The Rock Restaurant, Zanzibar, Tanzania
Voted as one of the 16 best beach bars in the world — I know, an odd number, right? I mean, if you came 17th you feel really luck-less — the bar with a panoramic ocean view can be found at The Rock Restaurant. Literally a restaurant on its own dedicated rock in the Indian Ocean, it’s the ultimate getaway, if ever there was one.
Depending on the tide, one can wade over or take a short five-minute boat hop from shore. The menu is locally sourced and seafood based, and offers a fine variety of options from tender octopus salad to homemade eggplant ravioli. And of course the bar is in that heady, almost incalculable percentile of world bars… The Rock is geared toward special events, although just going there is a pretty special event, and contributes to the community as part of the Kichanga Foundation, which supports local villages.
Slovenia, once part of Yugoslavia, has largely gone under the radar, but its wine and cuisine, caves and farm stays and cycling trails are reasons to go. It’s at the heart of Europe, bordered by Italy, Austria, Croatia and Hungary, and one of the safest and cleanest countries in the world. There are hundreds of castles in differing styles from Gothic to Baroque, one of the most beautiful lakes, Lake Bled, and some of the most unspoiled nature in Europe. Sixty percent of the country is forest, and there are numerous festivals to (hopefully, fingers crossed) look out for in the summer.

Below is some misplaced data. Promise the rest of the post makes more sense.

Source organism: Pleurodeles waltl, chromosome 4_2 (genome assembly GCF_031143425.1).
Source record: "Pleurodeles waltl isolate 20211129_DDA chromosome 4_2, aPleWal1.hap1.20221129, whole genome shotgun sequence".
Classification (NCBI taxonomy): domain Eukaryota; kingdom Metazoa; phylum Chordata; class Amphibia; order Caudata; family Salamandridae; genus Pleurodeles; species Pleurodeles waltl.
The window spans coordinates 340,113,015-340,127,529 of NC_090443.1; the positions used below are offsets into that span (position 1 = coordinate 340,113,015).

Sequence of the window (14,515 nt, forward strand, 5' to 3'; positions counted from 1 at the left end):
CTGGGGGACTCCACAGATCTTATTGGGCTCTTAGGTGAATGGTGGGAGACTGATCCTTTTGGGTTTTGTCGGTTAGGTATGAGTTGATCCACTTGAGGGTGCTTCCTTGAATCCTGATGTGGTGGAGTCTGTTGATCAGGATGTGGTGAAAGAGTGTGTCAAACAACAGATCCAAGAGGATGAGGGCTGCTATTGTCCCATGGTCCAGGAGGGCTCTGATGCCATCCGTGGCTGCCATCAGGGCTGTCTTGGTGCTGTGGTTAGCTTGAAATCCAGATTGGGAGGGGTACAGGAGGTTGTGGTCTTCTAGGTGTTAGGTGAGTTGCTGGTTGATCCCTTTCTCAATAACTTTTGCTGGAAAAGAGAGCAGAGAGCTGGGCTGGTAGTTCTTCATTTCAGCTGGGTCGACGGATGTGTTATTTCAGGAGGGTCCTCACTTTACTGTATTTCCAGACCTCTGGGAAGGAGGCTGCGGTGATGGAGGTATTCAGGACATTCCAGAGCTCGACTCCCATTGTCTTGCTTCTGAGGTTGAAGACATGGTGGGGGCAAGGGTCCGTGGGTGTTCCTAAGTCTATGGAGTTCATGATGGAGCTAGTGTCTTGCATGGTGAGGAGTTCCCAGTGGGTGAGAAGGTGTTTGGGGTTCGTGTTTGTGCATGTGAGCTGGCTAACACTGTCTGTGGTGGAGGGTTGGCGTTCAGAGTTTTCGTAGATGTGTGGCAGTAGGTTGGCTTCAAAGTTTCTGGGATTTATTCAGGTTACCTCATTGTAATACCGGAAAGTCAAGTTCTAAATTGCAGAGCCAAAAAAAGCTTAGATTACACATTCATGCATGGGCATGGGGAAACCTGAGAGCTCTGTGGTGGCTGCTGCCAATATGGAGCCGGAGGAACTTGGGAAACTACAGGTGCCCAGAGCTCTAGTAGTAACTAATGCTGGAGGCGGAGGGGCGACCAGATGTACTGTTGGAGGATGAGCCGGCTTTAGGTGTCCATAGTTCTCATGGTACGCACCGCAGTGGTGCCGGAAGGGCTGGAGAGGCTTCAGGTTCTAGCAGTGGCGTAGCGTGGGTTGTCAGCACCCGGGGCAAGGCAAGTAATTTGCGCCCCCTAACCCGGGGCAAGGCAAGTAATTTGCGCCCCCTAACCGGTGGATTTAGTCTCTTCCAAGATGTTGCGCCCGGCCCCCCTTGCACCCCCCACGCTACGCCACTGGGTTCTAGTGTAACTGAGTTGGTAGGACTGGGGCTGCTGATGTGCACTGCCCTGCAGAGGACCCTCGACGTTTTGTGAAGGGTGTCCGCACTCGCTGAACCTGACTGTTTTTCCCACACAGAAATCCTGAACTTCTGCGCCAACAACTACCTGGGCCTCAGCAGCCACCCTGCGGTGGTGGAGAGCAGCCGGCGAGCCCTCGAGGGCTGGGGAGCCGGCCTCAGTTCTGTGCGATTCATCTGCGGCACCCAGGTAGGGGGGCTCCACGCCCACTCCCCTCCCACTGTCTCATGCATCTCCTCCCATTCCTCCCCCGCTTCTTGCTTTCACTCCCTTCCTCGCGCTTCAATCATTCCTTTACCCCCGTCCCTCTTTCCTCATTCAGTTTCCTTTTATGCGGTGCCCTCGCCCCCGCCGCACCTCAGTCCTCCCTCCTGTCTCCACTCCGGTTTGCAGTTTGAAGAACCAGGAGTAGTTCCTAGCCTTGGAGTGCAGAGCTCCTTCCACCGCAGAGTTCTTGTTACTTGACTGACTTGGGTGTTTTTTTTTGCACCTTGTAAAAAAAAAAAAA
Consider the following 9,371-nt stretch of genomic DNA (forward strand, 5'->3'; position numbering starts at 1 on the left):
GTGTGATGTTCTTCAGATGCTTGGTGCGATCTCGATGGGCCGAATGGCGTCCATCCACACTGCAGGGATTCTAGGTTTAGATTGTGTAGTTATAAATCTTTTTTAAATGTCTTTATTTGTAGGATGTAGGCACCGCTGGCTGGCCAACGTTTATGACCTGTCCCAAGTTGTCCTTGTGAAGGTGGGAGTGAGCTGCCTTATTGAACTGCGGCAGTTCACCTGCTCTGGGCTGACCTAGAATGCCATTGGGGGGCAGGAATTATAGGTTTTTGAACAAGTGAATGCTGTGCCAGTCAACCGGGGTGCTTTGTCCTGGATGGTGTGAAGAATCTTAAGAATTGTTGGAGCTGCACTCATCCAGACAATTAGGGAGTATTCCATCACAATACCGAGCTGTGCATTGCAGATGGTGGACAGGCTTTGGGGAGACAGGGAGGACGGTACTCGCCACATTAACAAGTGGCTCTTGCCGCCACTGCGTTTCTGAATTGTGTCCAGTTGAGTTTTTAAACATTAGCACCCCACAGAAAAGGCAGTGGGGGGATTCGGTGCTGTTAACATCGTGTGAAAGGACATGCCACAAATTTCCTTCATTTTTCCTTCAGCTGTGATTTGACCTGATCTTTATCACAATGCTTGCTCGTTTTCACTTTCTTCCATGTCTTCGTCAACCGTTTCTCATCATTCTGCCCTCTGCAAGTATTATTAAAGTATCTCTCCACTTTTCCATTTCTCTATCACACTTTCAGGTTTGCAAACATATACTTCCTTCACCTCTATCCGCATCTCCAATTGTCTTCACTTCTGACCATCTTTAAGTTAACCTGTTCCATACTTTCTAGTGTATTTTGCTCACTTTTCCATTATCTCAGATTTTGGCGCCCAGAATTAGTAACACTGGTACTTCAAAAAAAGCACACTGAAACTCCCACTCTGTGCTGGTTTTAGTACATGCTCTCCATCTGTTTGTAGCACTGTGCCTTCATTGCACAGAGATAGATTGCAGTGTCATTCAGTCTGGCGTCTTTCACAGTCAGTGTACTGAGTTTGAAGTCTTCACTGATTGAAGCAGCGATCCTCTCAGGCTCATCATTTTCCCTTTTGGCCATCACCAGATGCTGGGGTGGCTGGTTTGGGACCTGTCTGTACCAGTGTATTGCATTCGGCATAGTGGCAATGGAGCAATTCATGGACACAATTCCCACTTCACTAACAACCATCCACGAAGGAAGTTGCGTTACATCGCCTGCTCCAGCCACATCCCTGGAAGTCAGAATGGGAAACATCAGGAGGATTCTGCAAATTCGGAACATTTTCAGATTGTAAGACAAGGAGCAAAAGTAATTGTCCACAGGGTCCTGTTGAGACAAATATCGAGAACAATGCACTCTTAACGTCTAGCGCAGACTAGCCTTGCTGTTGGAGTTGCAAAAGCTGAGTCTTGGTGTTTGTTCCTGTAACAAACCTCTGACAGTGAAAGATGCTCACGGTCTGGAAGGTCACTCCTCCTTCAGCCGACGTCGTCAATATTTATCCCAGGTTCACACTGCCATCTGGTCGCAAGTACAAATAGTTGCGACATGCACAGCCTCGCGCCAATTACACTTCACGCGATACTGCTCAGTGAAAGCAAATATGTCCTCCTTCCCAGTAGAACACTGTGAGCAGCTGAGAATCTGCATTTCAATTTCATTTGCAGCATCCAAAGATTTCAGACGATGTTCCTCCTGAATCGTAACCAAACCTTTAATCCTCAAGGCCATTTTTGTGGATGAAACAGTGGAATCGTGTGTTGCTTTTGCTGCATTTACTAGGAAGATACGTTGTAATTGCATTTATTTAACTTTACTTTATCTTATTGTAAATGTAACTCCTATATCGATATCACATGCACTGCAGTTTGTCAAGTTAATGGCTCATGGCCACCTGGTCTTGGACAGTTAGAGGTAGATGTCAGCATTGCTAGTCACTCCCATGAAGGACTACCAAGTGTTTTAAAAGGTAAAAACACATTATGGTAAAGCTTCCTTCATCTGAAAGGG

Did we mention caves? There are a staggering 10,000 in Slovenia — Postojna is the largest cave in Europe and was only discovered in 1818. It’s almost 13-mile length goes through large limestone caverns full of stalagmites and stalactites. Stunning surreal cathedral-like rooms connected via halls and passageways. It’s a natural art gallery formed over 2 million years ago.
Visitors can travel through three and a half miles of the cave system on a small train and then walk along raised platforms through the stalactites.
Slovenian vineyards — had you ever heard of Slovenian wine? Neither had we, maybe it’s a secret, but vineyards are plentiful. Five percent of the population of Slovenia are beekeepers, so there’s plenty of wine and Slovenian honey. Stay in the capital city of Ljubljana. It’s a chocolate-box-pretty old town along the river whose name in Slovenian means ‘the beloved,’ and is also known as the City of Love.
Fregate Island Private, Seychelles
You KNOW you want to go here! This is the ultimate paradise. Forget all the villas over the water in the Maldives, maybe we’ll all be living in villas over the water at some point anyway. But this place. This place caps it all, and you’ve probably never heard of it. Fregate Island Private is in the Indian Ocean a thousand miles east of Kenya, and one of the 115 islands of the Seychelles. Most of the island is covered in lush green rainforest with the most beautiful white sand beaches dotted around and fringed by coral reefs.